VNA or Vendor Neutral Archive is a medical image storing technology that allows its users to access those images from any workstation, as its name suggests, it’s vendor-neutral. This advanced technology has some very useful features that make it so useful. While there are some features that are contentious, meaning that some consumers and vendors agree that all are fundamental but others disagree. After knowing what is vendor neutral archive, in this article, we discuss VNA’s features that are universally agreed upon.
Supports Open Standards
This is probably the most significant, and useful feature of VNA. VNA supports open standards by decoupling the PACS and workstations at the archival layer. This makes accessing medical images and related information stored via VNA from any workstation and any vendor. You can access files stored via VNA from any device that supports VNA, regardless of the vendor.
Switching PACS Made Easy
One of the core features of VNA, Vendor Neutral Archive, is switching PACS without the hassle. Users usually change vendors every 3 to 5 years due to the oscillation of the features and quality of service of PACS. So, then those users need to take those images and related information to the new architecture without data loss, this task is hectic. VNA allows for better sustainability at the archive level, in spite of fast evolution and change at the higher application-level.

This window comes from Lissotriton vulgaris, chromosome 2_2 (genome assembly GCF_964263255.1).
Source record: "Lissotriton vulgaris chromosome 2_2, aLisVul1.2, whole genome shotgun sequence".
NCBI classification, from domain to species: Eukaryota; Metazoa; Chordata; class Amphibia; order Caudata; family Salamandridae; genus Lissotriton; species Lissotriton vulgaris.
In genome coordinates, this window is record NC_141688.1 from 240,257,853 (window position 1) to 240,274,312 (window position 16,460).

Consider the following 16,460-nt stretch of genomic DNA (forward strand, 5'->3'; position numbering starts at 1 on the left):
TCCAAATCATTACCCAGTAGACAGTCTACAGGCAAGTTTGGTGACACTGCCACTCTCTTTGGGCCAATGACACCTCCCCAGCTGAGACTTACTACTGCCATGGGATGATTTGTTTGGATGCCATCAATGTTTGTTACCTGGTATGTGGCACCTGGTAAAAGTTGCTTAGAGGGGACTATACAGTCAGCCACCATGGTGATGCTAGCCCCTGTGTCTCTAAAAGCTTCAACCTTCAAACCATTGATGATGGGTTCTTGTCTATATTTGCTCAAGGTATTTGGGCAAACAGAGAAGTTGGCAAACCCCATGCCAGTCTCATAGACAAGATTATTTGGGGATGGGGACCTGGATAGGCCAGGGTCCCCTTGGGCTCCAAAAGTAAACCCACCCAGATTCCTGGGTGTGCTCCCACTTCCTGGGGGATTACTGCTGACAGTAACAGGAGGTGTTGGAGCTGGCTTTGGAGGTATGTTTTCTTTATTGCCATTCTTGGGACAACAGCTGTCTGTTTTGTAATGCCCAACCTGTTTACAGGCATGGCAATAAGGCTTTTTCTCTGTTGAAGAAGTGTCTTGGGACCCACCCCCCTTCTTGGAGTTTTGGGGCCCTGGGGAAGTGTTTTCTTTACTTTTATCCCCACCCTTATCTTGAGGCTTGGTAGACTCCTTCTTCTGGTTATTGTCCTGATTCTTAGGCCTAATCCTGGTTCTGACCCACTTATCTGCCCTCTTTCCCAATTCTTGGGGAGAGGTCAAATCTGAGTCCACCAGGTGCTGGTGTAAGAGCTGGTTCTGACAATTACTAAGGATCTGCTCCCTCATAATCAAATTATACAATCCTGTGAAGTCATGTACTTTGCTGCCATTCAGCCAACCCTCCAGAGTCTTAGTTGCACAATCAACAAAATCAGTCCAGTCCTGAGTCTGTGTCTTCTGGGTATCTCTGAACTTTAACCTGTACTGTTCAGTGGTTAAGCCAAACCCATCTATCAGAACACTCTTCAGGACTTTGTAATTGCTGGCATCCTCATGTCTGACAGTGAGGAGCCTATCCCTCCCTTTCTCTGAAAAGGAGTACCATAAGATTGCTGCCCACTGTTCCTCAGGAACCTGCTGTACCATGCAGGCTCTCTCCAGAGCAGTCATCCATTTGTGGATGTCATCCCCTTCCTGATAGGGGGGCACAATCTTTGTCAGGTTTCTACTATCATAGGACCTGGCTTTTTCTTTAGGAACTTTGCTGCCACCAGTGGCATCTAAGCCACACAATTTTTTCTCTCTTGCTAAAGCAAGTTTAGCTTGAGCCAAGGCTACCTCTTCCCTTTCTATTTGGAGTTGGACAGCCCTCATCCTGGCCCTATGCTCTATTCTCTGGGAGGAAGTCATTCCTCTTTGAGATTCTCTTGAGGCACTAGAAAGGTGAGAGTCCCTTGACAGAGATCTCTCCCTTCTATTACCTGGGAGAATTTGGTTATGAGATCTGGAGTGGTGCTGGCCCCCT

This doesn’t necessarily mean that migrating from one vendor’s VNA to the other is easy or trivial, it’s less frequent and far easier than it was like switching PACS before VNA.
DICOM migration a complicated method because DICOM files contain components that have to be updated correctly. DICOM headers contain metadata, e.g. patient identification details. Headers are also attached to each of the images. When someone migrates from a PACS to a VNA, it has to go through a DICOM migration to basically reset the images, headers, pointers, etc. to make sure that the information provided is correct.
Adopting a VNA, that someone now just has to perform a DICOM migration only once, because after that the VNA itself will make all updates necessary. Performing a DICOM migration from one PACS to another will not guarantee that an additional migration won’t be needed in the future but VNA makes sure that the extra step is not needed.
VNAs can also perform non-DICOM migration. A fully featured VNA has the capability to transcode any single instance into another form depending on what the requesting system requires. Non-DICOM means moving the raw database and image sets of the old archives. DICOM archive stores only DICOM objects, on the other hand, VNA stores DICOM objects as well as non-DICOM objects e.g. from.pdf, scanned documents, etc.
While organizations can still use PACS, but if they want to save money and time, VNA is a really good option for them to choose. VNA has scalability that’s very helpful when dealing with an immense amount of medical data.